-I’ve started a new day job. I’m settling in and it’s kind of awesome. Ok, make that REALLY awesome. But BUSY! It does, however, mean that my photo time has been a little limited lately. So bear with me… because……..
-I AM GOING TO SOUTH BY SOUTHWEST NEXT WEEK! I’m on the photo crew for the music festival, and I’m staying with some of the guys from your favorite band and mine, McAlister Drive. I’m sure there will be some sort of biographical photo project, just by virtue of spending so much time with them. Cause that will be kind of cool and fun and interesting, and something new and different for me. If everyone’s down with that kinda thing.
-My website is … well, I’m not going to lie - it’s kind of a disaster at the moment. Between a couple of major database issues and a domain transfer, it kind of went kabluey for a little while. But I’m working on the issues, and should be up and running ASAP. Because, well, I’m going to start referring people to my site with my awesome business card handing out at SXSW! In the meantime, check out the blog, keep an eye on my Twitter, and wish me luck in Texas!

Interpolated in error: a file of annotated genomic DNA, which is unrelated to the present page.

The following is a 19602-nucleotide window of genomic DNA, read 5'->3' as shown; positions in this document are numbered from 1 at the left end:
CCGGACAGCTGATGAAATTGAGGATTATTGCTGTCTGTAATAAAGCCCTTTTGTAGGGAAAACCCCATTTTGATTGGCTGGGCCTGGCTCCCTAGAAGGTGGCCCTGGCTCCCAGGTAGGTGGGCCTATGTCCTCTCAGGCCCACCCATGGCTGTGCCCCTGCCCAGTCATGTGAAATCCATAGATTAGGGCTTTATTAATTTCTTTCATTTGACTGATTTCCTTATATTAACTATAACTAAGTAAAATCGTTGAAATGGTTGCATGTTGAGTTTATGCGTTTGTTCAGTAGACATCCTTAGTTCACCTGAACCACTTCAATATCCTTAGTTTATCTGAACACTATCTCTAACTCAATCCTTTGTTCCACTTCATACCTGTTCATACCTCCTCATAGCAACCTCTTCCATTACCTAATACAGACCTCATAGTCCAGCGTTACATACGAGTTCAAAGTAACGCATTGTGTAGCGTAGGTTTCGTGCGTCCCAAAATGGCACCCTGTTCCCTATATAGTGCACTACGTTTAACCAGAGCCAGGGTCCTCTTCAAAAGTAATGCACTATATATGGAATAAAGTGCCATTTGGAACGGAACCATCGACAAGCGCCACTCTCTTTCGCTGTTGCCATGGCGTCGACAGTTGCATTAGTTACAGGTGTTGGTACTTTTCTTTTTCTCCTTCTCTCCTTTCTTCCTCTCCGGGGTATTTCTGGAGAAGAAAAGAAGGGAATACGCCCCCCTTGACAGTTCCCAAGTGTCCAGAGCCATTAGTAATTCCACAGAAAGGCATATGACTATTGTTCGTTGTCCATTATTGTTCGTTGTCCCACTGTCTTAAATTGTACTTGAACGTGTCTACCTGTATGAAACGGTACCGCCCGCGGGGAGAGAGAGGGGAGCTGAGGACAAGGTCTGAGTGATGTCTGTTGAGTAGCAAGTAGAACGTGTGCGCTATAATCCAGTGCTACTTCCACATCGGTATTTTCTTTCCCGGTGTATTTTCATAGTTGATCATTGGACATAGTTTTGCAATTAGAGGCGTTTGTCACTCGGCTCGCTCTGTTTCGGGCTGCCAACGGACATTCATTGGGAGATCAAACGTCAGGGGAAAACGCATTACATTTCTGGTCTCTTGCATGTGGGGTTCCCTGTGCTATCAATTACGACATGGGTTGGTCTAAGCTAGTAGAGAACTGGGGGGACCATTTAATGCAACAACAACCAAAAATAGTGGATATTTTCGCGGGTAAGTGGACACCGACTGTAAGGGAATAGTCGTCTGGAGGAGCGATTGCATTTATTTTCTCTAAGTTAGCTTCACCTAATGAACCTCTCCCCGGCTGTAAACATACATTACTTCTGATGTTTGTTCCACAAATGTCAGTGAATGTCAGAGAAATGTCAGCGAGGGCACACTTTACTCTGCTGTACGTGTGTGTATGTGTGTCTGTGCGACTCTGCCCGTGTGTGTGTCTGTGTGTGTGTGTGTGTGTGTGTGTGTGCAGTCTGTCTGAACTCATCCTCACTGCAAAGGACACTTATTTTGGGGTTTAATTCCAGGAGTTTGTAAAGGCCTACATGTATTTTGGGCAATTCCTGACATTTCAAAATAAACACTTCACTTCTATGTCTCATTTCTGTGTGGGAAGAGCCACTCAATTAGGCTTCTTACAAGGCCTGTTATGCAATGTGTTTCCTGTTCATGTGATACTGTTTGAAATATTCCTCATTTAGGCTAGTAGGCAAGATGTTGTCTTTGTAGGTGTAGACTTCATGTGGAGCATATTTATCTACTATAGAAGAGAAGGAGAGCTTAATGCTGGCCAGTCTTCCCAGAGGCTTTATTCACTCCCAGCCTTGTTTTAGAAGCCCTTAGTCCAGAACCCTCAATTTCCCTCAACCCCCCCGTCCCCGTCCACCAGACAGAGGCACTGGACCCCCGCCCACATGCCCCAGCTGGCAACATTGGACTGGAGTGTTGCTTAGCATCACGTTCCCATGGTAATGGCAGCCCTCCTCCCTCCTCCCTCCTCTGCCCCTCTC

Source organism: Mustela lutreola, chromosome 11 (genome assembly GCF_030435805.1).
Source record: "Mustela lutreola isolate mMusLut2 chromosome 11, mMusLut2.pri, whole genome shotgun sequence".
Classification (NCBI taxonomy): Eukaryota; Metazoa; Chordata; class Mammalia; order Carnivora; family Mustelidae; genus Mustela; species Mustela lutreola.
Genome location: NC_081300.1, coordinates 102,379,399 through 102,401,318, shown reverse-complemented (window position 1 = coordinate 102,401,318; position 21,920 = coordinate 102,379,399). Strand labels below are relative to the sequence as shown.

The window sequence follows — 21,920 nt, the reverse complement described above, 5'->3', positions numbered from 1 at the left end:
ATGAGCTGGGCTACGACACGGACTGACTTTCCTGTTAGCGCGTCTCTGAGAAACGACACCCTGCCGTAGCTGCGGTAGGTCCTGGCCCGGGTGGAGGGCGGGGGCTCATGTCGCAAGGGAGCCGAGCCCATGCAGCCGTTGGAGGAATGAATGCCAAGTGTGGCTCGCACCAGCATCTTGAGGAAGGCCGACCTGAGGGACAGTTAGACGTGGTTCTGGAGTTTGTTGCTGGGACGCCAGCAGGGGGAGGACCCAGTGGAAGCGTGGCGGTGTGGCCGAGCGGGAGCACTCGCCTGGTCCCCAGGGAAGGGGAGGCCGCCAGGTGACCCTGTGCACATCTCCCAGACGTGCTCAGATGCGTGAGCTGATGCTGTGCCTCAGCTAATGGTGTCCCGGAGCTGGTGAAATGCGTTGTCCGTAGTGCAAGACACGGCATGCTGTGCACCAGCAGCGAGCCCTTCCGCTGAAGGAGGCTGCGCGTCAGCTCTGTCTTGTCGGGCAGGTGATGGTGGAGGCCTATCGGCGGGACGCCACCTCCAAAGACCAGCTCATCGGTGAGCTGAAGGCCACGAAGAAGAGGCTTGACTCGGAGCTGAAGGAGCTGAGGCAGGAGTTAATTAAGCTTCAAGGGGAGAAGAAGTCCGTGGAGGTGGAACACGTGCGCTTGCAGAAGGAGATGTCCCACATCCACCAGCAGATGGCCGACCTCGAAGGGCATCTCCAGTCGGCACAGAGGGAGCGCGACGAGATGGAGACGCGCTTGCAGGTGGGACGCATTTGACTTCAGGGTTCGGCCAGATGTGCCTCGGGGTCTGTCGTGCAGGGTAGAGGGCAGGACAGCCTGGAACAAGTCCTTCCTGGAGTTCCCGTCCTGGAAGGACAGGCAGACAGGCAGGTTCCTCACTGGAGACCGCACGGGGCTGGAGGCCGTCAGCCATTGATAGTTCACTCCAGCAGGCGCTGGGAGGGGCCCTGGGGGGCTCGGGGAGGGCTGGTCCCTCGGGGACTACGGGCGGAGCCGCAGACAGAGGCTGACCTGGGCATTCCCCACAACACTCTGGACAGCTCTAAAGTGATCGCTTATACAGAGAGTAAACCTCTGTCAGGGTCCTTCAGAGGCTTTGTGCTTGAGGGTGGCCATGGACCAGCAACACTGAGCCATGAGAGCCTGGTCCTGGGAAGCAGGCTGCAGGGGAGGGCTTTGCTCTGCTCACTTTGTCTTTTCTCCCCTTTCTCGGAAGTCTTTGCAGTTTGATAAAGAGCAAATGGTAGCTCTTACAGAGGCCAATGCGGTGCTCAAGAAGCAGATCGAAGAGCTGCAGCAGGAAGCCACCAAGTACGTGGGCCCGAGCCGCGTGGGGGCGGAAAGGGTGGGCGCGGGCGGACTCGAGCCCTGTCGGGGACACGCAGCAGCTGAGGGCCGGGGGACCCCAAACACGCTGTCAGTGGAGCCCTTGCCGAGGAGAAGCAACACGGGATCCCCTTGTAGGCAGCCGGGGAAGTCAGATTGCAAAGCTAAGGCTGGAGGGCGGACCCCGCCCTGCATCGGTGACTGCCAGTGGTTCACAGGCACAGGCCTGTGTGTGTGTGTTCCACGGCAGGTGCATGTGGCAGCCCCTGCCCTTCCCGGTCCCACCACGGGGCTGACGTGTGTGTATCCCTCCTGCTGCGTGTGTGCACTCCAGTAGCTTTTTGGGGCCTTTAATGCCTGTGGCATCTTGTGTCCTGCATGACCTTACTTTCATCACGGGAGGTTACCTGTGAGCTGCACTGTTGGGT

It dawned on me today, as my friend and coworker, Julie-Anne was talking about her experiences in theater as an actor. She said, “The humanity comes from the actor. The director can’t do that, the stage manager can’t do that, the designer and the sound can’t do that. The actor humanizes it.”
That’s what I love. I love capturing those moments when the actor is humanized, channeling the words and directions in the script in a way that defies what most of us are able to do with our bodies, minds and voices. Similarly in music, when most people are bobbing to the beat, the musician is experiencing something completely different.
As I am formerly - and formally - acquainted with performing, I know what this means. Not to give too much trumpeting to myself, but I believe I can recognize it in others. And those with whom I’ve worked in photography can likely attest to that.
Fever Chart has opened at Central Square Theater, and will run through December 19th. Starring a cast of Ken Baltin, Dan Shaked, Ibrahim Miari, Harry Hobbs, Miaria Silverman and Najla Said, this performance certainly gives us much to think about, in terms of humanity.